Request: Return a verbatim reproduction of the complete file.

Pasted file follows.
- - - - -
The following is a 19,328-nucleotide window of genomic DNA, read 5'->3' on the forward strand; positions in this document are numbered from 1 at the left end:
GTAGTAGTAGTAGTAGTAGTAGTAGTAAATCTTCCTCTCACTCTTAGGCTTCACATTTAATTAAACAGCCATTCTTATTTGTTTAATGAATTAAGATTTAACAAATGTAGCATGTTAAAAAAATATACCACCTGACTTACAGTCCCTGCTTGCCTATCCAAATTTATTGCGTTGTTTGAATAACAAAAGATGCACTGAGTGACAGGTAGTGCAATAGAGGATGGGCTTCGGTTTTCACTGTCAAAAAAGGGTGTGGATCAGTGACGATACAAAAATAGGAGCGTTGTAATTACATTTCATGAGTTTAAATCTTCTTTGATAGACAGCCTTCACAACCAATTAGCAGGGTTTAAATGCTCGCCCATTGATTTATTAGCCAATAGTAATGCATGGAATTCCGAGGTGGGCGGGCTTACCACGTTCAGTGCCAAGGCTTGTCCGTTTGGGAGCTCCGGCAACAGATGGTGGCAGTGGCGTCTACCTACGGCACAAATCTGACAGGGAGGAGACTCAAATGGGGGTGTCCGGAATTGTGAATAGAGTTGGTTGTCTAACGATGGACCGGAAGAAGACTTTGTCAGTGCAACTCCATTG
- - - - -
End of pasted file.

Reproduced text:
The following is a 19,328-nucleotide window of genomic DNA, read 5'->3' on the forward strand; positions in this document are numbered from 1 at the left end:
GTAGTAGTAGTAGTAGTAGTAGTAGTAAATCTTCCTCTCACTCTTAGGCTTCACATTTAATTAAACAGCCATTCTTATTTGTTTAATGAATTAAGATTTAACAAATGTAGCATGTTAAAAAAATATACCACCTGACTTACAGTCCCTGCTTGCCTATCCAAATTTATTGCGTTGTTTGAATAACAAAAGATGCACTGAGTGACAGGTAGTGCAATAGAGGATGGGCTTCGGTTTTCACTGTCAAAAAAGGGTGTGGATCAGTGACGATACAAAAATAGGAGCGTTGTAATTACATTTCATGAGTTTAAATCTTCTTTGATAGACAGCCTTCACAACCAATTAGCAGGGTTTAAATGCTCGCCCATTGATTTATTAGCCAATAGTAATGCATGGAATTCCGAGGTGGGCGGGCTTACCACGTTCAGTGCCAAGGCTTGTCCGTTTGGGAGCTCCGGCAACAGATGGTGGCAGTGGCGTCTACCTACGGCACAAATCTGACAGGGAGGAGACTCAAATGGGGGTGTCCGGAATTGTGAATAGAGTTGGTTGTCTAACGATGGACCGGAAGAAGACTTTGTCAGTGCAACTCCATTG